1998  The European Exchange Rate Mechanism froze the values of the legacy currencies in the Eurozone, and established the value of the euro currency.

1999  Boris Yeltsin resigned as President of Russia, leaving Prime Minister Vladimir Putin as the acting President.

1999 – The United States Government handed control of the Panama Canal (as well all the adjacent land to the canal known as the Panama Canal Zone) to Panama. This act complied with the signing of the 1977 Torrijos-Carter Treaties.

2004  The official opening of Taipei 101, the tallest skyscraper at that time in the world, standing at a height of 509 metres (1,670 ft).

2007 –  Bocaue Fire: Seven people were injured when a fire resulted in the explosion of several fireworks stores in Bocaue, Bulacan, Philippines.

2009 – Both a blue moon and a lunar eclipse occurred.

2011 – NASA succeeded in putting the first of two Gravity Recovery and Interior Laboratory satellites in orbit around the moon.

Sourced from NZ History Online & Wikipedia.


December 31 in history

31/12/2013

400  Vandals, Alans and Suebians crossed the Rhine, beginning an invasion of Gaul.

1229  James I of Aragon the Conqueror entered Medina Mayurqa (now known as Palma) consummating the Christian conquest of the island of Majorca.

1491 – Jacques Cartier, French explorer, was born (d. 1557)

1599  The British East India Company was chartered.

1687– The first Huguenots set sail from France to the Cape of Good Hope.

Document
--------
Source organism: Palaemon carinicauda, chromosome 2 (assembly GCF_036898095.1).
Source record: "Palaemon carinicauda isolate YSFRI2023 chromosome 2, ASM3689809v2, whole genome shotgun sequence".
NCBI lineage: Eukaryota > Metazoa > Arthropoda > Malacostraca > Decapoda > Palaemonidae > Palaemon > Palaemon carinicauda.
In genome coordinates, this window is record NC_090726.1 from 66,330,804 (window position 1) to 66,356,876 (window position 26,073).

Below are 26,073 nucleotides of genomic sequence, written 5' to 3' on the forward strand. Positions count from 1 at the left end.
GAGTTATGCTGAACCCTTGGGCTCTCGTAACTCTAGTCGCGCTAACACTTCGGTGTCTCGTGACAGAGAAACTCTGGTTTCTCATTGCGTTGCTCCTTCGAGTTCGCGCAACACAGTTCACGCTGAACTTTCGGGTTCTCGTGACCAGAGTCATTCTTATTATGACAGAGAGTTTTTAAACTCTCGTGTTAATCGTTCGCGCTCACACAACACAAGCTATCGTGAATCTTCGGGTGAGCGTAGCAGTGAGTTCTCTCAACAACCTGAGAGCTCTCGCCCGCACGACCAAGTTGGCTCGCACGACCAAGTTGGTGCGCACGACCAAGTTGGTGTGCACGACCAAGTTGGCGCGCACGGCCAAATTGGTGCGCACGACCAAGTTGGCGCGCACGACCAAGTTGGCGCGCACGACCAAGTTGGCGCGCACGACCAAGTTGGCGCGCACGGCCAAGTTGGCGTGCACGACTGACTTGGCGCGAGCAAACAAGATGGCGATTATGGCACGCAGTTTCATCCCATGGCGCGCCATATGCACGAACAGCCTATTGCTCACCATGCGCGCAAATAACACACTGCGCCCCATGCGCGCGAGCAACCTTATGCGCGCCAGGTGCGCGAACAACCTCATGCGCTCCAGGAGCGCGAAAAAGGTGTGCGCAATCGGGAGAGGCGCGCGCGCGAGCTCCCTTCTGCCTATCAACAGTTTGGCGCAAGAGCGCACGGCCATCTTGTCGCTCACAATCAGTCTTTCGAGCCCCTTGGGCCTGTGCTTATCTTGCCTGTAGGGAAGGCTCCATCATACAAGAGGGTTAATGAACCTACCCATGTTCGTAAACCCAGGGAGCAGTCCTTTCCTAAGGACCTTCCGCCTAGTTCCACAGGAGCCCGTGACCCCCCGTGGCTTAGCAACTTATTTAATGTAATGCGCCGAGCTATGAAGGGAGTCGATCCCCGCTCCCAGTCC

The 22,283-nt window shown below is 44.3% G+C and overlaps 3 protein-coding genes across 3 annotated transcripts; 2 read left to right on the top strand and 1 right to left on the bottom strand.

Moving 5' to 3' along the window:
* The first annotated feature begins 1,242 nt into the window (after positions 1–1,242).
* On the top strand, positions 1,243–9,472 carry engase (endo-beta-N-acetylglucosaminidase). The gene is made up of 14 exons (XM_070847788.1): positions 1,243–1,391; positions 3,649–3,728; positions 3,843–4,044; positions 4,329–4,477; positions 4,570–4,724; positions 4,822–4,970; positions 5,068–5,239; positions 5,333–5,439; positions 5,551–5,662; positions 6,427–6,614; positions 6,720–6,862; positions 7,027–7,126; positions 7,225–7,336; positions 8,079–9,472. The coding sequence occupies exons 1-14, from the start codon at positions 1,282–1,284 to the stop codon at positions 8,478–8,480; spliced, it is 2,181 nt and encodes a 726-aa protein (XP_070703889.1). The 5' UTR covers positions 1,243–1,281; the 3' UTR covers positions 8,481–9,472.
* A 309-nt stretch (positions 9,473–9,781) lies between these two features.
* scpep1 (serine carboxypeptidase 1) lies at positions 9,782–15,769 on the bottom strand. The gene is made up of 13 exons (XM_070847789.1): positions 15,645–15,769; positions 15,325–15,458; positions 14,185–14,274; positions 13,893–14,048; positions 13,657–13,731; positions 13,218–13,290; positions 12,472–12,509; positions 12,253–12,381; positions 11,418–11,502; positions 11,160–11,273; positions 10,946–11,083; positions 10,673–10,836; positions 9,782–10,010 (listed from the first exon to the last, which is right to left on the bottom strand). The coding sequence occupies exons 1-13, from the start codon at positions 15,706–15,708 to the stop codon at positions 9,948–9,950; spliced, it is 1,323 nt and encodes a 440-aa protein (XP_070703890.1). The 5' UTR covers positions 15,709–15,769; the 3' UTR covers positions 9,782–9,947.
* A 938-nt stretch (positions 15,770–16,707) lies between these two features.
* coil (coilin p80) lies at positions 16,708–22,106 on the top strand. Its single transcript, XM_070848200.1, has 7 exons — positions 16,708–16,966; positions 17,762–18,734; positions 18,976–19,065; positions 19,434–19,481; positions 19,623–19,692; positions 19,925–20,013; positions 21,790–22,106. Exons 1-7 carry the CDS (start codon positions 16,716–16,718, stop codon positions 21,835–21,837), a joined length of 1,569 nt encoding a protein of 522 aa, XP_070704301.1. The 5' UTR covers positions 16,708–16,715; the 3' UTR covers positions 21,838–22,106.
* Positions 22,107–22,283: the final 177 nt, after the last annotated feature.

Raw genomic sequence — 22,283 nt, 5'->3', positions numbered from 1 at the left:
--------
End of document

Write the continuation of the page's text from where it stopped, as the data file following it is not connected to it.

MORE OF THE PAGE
1695 A window tax was imposed in England, causing many shopkeepers to brick up their windows to avoid the tax.

1720 Charles Edward Stuart, pretender to the British throne, was born  (d. 1788).

1759 Arthur Guinness signed a 9,000 year lease at £45 per annum and started brewing Guinness.

1853 Sir George Grey left New Zealand after finishing his first  term as Governor.

Grey leaves NZ after first term as Governor
1857 Queen Victoria chose Ottawa, as the capital of Canada.
1869 Henri Matisse, French painter, was born (d. 1954).
1878  Elizabeth Arden, Canadian businesswoman, was born (d. 1966).

1879 Thomas Edison demonstrated incandescent lighting to the public for the first time.

1904 The first New Year’s Eve celebration was held in Times Square (then known as Longacre Square) in New York.

1908  Simon Wiesenthal, Austrian Holocaust survivor, was born (d. 2005).

1909  Manhattan Bridge opened.

1923 The chimes of Big Ben were broadcast on radio for the first time by the BBC.

1937 Sir Anthony Hopkins, Welsh actor, was born.

1941 – Sir Alex Ferguson, Scottish football manager, was born.

1943 John Denver, American singer and songwriter, was born (d. 1997).